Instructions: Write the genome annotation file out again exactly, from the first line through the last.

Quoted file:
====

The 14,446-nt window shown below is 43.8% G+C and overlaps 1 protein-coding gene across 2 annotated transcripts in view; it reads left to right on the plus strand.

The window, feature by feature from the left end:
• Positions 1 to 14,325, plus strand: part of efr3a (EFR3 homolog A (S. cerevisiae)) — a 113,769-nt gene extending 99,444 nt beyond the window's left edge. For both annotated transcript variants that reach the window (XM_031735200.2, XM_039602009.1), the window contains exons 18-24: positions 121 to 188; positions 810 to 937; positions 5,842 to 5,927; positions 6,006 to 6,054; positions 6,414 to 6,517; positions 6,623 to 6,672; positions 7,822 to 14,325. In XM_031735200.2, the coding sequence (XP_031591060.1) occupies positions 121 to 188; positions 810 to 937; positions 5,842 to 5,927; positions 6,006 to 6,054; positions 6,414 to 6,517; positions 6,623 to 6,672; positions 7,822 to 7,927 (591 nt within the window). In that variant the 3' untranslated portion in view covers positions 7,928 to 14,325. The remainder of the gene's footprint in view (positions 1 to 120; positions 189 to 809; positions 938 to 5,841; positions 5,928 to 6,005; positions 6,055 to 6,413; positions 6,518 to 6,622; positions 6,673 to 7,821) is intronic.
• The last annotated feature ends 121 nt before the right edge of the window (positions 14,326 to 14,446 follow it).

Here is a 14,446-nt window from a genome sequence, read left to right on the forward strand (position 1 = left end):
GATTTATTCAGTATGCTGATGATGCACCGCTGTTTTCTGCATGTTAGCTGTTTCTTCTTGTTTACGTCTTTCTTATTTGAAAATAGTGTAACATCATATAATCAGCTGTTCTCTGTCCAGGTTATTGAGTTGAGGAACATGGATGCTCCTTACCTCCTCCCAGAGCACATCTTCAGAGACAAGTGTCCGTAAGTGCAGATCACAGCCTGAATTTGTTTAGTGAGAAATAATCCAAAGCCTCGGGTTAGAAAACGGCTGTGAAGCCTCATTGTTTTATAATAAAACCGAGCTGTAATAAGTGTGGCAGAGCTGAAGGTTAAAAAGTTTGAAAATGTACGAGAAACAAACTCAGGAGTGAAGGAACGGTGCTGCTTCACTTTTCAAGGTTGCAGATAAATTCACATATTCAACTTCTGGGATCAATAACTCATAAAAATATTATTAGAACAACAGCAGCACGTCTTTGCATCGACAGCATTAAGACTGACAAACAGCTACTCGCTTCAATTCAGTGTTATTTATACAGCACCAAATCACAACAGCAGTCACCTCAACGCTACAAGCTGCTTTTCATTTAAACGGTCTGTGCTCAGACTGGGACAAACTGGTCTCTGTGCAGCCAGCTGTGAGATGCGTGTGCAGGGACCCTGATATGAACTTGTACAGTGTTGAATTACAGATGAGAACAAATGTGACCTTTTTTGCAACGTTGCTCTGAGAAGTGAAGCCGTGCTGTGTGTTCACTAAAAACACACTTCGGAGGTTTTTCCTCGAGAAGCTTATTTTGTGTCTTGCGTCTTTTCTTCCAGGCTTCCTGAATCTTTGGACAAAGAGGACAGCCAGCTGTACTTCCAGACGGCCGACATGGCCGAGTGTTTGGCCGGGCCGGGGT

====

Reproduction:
The 14,446-nt window shown below is 43.8% G+C and overlaps 1 protein-coding gene across 2 annotated transcripts in view; it reads left to right on the plus strand.

The window, feature by feature from the left end:
• Positions 1 to 14,325, plus strand: part of efr3a (EFR3 homolog A (S. cerevisiae)) — a 113,769-nt gene extending 99,444 nt beyond the window's left edge. For both annotated transcript variants that reach the window (XM_031735200.2, XM_039602009.1), the window contains exons 18-24: positions 121 to 188; positions 810 to 937; positions 5,842 to 5,927; positions 6,006 to 6,054; positions 6,414 to 6,517; positions 6,623 to 6,672; positions 7,822 to 14,325. In XM_031735200.2, the coding sequence (XP_031591060.1) occupies positions 121 to 188; positions 810 to 937; positions 5,842 to 5,927; positions 6,006 to 6,054; positions 6,414 to 6,517; positions 6,623 to 6,672; positions 7,822 to 7,927 (591 nt within the window). In that variant the 3' untranslated portion in view covers positions 7,928 to 14,325. The remainder of the gene's footprint in view (positions 1 to 120; positions 189 to 809; positions 938 to 5,841; positions 5,928 to 6,005; positions 6,055 to 6,413; positions 6,518 to 6,622; positions 6,673 to 7,821) is intronic.
• The last annotated feature ends 121 nt before the right edge of the window (positions 14,326 to 14,446 follow it).

Here is a 14,446-nt window from a genome sequence, read left to right on the forward strand (position 1 = left end):
GATTTATTCAGTATGCTGATGATGCACCGCTGTTTTCTGCATGTTAGCTGTTTCTTCTTGTTTACGTCTTTCTTATTTGAAAATAGTGTAACATCATATAATCAGCTGTTCTCTGTCCAGGTTATTGAGTTGAGGAACATGGATGCTCCTTACCTCCTCCCAGAGCACATCTTCAGAGACAAGTGTCCGTAAGTGCAGATCACAGCCTGAATTTGTTTAGTGAGAAATAATCCAAAGCCTCGGGTTAGAAAACGGCTGTGAAGCCTCATTGTTTTATAATAAAACCGAGCTGTAATAAGTGTGGCAGAGCTGAAGGTTAAAAAGTTTGAAAATGTACGAGAAACAAACTCAGGAGTGAAGGAACGGTGCTGCTTCACTTTTCAAGGTTGCAGATAAATTCACATATTCAACTTCTGGGATCAATAACTCATAAAAATATTATTAGAACAACAGCAGCACGTCTTTGCATCGACAGCATTAAGACTGACAAACAGCTACTCGCTTCAATTCAGTGTTATTTATACAGCACCAAATCACAACAGCAGTCACCTCAACGCTACAAGCTGCTTTTCATTTAAACGGTCTGTGCTCAGACTGGGACAAACTGGTCTCTGTGCAGCCAGCTGTGAGATGCGTGTGCAGGGACCCTGATATGAACTTGTACAGTGTTGAATTACAGATGAGAACAAATGTGACCTTTTTTGCAACGTTGCTCTGAGAAGTGAAGCCGTGCTGTGTGTTCACTAAAAACACACTTCGGAGGTTTTTCCTCGAGAAGCTTATTTTGTGTCTTGCGTCTTTTCTTCCAGGCTTCCTGAATCTTTGGACAAAGAGGACAGCCAGCTGTACTTCCAGACGGCCGACATGGCCGAGTGTTTGGCCGGGCCGGGGT